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5 tips to encourage your child to read more

Posted on 22 October 2018

Reading is a vital part of your child’s development and is a great way to spark their imagination. The ideal way to introduce reading into your child’s life is to read to them from a young age, as they absorb what you’re saying even if they don’t understand it yet. Research by scientists over twenty years has revealed that being surrounded by books in early childhood is responsible for positive effects on children well into their late teens.

Reading aloud encourages kids to get involved and start learning to read. The earlier it’s introduced the better. The busy lives we all lead mean that it can be tempting to sit your child in front of the TV or distract them with another electronic device, but these activities don’t allow you to bond in the way sharing a story does.

Setting aside a time every day to cuddle up and read a story together is a great way to engage and connect with your child whilst they learn at the same time. Once they become confident enough to express themselves, you can do more than just read a bed time story as your child becomes able to tell you what they’d like to read and begin reading aloud too.

Starting with small picture books is a great way to build children’s interest and many of them are specially made with soft edges, interactive pop-up flaps or material to enhance their senses. Once your child becomes accustomed to reading, you can start to create a home library and they can choose for themselves – encouraging individual preferences and allowing you to buy books you know they’ll enjoy.

If you don’t have space for books or you’d like to provide your child with a sociable environment, your local library is a great place to go. Many of them have story time sessions or a special reading corner where your child can make friends as well as learn!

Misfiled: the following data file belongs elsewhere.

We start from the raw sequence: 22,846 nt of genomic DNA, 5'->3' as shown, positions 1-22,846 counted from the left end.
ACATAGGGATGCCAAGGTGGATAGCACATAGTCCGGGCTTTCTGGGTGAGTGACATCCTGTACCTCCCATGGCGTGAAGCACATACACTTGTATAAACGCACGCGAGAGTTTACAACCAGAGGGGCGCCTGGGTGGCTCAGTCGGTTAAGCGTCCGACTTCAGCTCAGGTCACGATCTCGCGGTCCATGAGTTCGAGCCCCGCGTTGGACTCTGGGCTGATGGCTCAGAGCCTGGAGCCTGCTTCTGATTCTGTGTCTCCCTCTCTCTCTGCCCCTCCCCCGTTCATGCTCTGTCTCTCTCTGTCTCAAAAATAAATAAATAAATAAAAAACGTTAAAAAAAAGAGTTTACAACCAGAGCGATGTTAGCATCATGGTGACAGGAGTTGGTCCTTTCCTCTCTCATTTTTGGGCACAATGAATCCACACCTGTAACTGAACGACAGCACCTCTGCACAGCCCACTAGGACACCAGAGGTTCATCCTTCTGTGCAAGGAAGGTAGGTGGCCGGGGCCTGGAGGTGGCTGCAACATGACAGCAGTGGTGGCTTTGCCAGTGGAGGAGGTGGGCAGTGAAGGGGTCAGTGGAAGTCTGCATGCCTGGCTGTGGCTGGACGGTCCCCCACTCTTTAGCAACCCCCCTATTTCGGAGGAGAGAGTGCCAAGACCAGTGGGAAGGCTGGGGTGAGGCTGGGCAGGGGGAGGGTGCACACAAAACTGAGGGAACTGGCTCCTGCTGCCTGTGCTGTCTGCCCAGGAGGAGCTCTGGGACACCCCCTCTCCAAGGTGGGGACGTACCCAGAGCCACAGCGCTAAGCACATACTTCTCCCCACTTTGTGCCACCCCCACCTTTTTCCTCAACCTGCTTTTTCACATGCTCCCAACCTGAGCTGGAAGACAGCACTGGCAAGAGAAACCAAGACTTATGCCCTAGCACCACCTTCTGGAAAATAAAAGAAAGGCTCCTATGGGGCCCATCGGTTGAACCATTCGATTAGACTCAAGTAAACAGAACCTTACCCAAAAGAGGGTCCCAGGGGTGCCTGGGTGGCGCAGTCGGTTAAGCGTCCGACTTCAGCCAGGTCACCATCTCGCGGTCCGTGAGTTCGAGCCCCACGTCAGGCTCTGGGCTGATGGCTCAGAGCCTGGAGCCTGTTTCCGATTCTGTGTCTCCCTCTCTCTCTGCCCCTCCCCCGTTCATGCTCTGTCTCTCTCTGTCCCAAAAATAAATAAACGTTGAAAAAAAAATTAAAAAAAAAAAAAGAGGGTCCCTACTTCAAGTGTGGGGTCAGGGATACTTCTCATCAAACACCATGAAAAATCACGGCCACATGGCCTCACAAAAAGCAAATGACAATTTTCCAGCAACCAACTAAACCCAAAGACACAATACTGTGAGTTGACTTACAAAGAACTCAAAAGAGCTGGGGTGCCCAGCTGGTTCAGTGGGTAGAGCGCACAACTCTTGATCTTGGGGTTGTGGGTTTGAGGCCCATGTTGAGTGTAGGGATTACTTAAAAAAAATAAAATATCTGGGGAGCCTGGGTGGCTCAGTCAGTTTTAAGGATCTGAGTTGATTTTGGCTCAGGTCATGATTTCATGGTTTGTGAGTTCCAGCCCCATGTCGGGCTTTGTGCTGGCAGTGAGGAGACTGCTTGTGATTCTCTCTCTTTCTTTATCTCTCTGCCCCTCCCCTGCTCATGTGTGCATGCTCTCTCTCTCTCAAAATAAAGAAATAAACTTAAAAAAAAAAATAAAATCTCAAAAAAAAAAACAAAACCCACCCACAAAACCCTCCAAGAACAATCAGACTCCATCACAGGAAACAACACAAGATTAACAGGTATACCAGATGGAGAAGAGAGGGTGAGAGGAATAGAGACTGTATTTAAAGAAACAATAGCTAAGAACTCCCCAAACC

It’s not easy to know where to start, so we’ve got five top tips to get your child reading more:

  1. Ask your child to read to you! They’ll most likely enjoy the responsibility and the role reversal. Most kids are proud to be able to read on their own.
  2. Use more than books. Reading books is what you’re aiming for, but if they don’t seem interested, try asking them to read the shopping list or leave little notes for them to find around the house!
  3. Act out the story! The fun doesn’t have to stop after the book is finished – tell your child you’d love to see them act out a scene from their favourite book.
  4. Create a sticker chart. Rewarding your child every time they finish a book using a sticker chart is a great way to motivate them! Rewards could be a fun day out or a new toy.
  5. Encourage them to talk. Ask your child questions about the book they’re reading or if they’ve finished it, ask them what they liked and disliked about it. 


At what age would you give your child a mobile phone?

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